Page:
Felix Salmon

Dimmable LED bulbs!

Felix Salmon
Sep 17, 2009 19:47 UTC

Many thanks to Andrew Leonard and Alok Jha, who have discovered the Philips Econic. Here’s the relevant bit of their flyer (warning: 9.9MB PDF):


Yes, that really does say “dimmable”. And Jha says that this is the “new bulb that will hopefully make the doubters shut up”.

When I moved into my new apartment in 2005, we ended up needing a huge number of 40W reflectors, all on dimmers, which between them consume an insane amount of electricity. What’s more, they need very frequent replacing, which is non-trivial. If I can just replace them with dimmable LEDs which last for 25 years, I will be a very happy person indeed.


I think the manufacturer is crazy to believe that the average consumer will pay anywhere near $40 for a light bulb, let alone when the light output is only 1/3 a true 60W bulb. And the introductory price gimic is just that. It’s far more likely that in 3-6 months time the LED will be considerably cheaper than its $40 “introductory price.” I’m all for saving energy, but I give this product an F for value.

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Chart of the day: Wells Fargo’s construction loans

Felix Salmon
Sep 17, 2009 19:01 UTC

Teri Buhl found this chart at WLMlab.com. It shows the percentage of Wells Fargo’s $38 billion in construction and development loans which are in default, compared to nationwide figures:


“Alarming, Alarming, Alarming” is right — especially the last line, which shows that the loans more than three months in arrears are running at more than nine times the national rate. And that’s before the spike in delinquencies which seems certain to hit:

The bank specialized in underwriting short-term loans up to five years during the credit boom of 2005-2007. The standard terms for such loans included interest-only payments on a floating rate with a huge balloon payment in the final year of the loan. If these loans cannot be refinanced, more waves of defaults are inevitable.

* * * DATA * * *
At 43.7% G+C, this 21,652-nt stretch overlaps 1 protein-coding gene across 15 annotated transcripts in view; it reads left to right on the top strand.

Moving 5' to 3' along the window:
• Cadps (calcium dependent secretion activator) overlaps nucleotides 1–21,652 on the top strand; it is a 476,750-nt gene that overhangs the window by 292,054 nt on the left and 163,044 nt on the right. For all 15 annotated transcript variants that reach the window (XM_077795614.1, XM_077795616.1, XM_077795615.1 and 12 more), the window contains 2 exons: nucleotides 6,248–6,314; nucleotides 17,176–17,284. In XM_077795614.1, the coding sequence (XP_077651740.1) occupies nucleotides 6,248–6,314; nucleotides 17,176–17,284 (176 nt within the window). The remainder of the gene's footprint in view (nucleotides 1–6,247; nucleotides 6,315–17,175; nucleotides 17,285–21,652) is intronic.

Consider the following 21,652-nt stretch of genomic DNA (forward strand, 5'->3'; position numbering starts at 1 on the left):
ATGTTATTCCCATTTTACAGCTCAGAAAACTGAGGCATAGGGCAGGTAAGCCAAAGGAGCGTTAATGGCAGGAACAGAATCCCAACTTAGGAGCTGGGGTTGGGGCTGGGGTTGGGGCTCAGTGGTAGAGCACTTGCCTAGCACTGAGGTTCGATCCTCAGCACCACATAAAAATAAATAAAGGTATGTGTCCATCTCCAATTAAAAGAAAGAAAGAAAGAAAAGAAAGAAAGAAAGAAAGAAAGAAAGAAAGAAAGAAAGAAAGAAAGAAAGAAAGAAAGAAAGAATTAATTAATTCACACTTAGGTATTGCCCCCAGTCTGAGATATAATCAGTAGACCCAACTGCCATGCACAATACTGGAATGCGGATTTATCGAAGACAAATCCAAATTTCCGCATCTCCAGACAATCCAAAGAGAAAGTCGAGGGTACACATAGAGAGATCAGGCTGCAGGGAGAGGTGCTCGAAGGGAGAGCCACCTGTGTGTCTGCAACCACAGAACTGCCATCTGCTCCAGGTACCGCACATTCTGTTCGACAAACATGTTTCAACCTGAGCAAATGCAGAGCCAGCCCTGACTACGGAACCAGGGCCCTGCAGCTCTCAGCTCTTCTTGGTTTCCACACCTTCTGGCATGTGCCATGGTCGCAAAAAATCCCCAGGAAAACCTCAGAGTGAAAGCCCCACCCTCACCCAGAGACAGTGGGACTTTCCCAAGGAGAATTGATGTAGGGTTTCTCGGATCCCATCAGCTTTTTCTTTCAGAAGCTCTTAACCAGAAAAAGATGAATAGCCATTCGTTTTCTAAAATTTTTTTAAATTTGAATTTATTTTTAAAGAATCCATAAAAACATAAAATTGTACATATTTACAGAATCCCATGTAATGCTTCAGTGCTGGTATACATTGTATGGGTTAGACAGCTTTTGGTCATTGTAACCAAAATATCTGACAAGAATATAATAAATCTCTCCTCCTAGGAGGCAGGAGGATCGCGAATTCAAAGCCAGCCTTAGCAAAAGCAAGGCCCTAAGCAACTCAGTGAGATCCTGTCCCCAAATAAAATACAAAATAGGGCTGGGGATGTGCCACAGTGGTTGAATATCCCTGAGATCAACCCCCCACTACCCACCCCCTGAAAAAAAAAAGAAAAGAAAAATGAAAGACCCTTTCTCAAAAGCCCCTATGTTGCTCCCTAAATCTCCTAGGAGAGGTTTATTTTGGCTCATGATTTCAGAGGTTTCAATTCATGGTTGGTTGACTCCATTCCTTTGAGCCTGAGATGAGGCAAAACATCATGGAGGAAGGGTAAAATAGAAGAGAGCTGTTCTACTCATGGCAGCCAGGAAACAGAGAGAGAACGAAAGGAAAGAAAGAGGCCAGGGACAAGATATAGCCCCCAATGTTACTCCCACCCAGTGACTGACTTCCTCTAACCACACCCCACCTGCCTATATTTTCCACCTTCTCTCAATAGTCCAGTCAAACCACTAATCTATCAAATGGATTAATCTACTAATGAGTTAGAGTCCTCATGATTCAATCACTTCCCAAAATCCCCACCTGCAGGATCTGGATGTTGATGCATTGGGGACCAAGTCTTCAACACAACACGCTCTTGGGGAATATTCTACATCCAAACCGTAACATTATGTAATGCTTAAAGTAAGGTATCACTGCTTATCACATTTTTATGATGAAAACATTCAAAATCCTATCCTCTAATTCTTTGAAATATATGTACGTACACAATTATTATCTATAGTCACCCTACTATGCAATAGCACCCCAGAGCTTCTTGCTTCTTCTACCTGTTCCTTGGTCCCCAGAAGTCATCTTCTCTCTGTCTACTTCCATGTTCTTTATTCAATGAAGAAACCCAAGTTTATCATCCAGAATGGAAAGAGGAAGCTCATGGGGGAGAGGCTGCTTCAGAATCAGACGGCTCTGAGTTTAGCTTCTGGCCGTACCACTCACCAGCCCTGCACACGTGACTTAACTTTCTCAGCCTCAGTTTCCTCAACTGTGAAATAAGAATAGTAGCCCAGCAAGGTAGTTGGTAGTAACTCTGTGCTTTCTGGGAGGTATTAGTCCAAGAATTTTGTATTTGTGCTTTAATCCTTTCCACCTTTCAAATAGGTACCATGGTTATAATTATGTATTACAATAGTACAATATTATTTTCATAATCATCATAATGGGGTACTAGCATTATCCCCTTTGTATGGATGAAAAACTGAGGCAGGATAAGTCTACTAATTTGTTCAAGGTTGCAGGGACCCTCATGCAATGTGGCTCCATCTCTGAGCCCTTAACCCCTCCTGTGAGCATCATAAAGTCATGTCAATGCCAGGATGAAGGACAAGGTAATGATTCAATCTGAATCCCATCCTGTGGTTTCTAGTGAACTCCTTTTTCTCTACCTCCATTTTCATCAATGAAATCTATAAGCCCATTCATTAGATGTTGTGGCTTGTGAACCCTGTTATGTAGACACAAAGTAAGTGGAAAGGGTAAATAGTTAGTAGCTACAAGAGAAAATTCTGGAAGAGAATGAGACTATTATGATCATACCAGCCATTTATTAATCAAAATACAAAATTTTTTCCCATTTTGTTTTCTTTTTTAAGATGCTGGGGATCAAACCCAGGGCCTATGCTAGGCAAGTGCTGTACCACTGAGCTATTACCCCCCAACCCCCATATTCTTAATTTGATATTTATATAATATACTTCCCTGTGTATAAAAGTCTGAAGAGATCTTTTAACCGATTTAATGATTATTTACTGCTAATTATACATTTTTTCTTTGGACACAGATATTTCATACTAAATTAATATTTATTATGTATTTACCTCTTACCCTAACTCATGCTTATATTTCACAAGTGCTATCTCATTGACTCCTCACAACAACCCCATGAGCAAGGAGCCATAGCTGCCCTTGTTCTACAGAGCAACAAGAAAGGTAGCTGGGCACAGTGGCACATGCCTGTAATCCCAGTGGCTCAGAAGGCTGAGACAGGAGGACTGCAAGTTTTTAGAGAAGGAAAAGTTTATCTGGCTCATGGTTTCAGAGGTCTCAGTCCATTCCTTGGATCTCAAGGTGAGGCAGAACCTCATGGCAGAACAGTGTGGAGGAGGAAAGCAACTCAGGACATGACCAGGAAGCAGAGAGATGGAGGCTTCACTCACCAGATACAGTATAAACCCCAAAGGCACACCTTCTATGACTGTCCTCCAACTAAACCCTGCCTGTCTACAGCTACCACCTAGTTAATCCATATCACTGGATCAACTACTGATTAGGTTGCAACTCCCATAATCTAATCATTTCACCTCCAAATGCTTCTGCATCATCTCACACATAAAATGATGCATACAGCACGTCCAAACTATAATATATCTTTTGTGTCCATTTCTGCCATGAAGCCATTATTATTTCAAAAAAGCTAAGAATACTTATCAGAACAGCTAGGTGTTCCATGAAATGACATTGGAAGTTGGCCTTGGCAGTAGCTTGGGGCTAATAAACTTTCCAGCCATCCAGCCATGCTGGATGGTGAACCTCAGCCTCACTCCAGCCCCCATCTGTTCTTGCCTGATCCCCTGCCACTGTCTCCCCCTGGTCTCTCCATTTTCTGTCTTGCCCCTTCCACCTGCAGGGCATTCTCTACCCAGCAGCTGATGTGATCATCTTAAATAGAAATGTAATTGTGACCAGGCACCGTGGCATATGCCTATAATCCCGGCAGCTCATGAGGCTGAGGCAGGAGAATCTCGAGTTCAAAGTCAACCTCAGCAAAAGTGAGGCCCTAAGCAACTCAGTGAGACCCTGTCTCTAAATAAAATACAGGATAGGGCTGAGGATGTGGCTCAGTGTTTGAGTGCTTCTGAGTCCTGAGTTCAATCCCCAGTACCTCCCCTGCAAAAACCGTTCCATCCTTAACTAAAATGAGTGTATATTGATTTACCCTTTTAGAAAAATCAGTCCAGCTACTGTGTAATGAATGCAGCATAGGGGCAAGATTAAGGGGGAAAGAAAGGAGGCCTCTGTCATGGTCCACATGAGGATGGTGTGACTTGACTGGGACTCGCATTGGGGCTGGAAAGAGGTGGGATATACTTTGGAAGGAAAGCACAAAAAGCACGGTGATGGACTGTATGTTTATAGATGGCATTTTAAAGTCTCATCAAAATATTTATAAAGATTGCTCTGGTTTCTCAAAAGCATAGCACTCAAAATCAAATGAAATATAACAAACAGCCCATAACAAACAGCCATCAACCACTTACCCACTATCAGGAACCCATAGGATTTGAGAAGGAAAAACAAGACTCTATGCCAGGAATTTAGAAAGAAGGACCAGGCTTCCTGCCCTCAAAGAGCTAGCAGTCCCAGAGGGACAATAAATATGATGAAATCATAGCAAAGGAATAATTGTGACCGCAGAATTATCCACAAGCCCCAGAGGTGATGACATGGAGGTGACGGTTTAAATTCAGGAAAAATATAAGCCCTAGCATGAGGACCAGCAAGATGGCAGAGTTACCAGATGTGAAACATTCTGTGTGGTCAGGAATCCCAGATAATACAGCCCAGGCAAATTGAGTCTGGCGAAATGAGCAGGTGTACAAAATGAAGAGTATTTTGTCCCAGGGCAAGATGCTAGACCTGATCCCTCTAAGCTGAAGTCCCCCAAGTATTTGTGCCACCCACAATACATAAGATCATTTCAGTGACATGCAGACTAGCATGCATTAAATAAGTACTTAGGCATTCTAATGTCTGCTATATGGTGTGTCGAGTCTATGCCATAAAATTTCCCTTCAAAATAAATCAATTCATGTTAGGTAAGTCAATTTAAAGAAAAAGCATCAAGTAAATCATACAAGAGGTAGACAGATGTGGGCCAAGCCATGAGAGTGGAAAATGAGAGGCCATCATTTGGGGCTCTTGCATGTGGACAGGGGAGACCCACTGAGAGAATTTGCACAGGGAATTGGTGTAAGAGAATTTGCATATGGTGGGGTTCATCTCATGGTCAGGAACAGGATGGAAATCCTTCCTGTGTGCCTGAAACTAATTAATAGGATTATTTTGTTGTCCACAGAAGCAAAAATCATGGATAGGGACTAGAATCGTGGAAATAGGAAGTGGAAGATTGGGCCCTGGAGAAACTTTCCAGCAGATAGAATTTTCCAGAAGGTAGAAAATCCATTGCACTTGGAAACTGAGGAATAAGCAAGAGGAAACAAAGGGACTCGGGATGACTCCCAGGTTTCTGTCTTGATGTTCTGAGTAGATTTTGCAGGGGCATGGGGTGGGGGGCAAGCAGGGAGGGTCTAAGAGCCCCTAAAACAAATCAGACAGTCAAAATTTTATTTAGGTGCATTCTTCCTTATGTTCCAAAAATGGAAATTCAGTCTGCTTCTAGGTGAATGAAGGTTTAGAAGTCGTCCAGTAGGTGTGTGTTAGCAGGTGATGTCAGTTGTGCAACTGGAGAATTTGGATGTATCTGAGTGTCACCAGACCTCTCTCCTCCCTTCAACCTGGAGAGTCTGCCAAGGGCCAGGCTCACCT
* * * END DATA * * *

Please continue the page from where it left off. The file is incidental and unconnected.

“The bank”, here, is Wachovia, not Wells, but it’s all Wells Fargo’s problem now, along with untold billions in contingent CDS liabilities which no one seems to be able to estimate.

I fear that Wells Fargo is representative of the banking system as a whole: since MLEC and TARP and PPIP all failed in their original intent of ridding the system of its toxic loans, those loans remain stinking up balance sheets across the nation. Wells is bad — but then again, so might everybody else be, too.


We would like help or comments regarding our “toxic” commercial loan obtained from Wells Fargo Sterling Colorado Nov. 25, 2008 and in default after only 6 months. How is this possible under the current loans “watch dog”? We lost over $275,000 ( our 30% down payment and additional funds to run a restaurant incorporated in this loan), lost our excellent credit rating that we maintained our entire lives, maybe facing foreclosure ( according to Wells Fargo threatening letters, anytime now)and the loss of everything we worked for sofar. We are well into our 50′s and desperate. How did Wells Fargo Sterling Colorado approve such a loan when we had ABSOLUTELY no restaurant experience and the probability of failure and default was extremely high. Was Wells Fargo determined to get the loan fees ($5,000), higher than average interest rate and pretty much anything they could acquire from us, AT ANY COST ? How is this possible in this time and age ? Has Wells Fargo lost its INTEGRITY, FAIRNESS and JUDGEMENT in favor of making money AT ANY COST. Please help with comments or any feedback you may have. Tim Burnett (970) 470-1760

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Regulatory arbitrage of the day, Barclays edition

Felix Salmon
Sep 17, 2009 15:40 UTC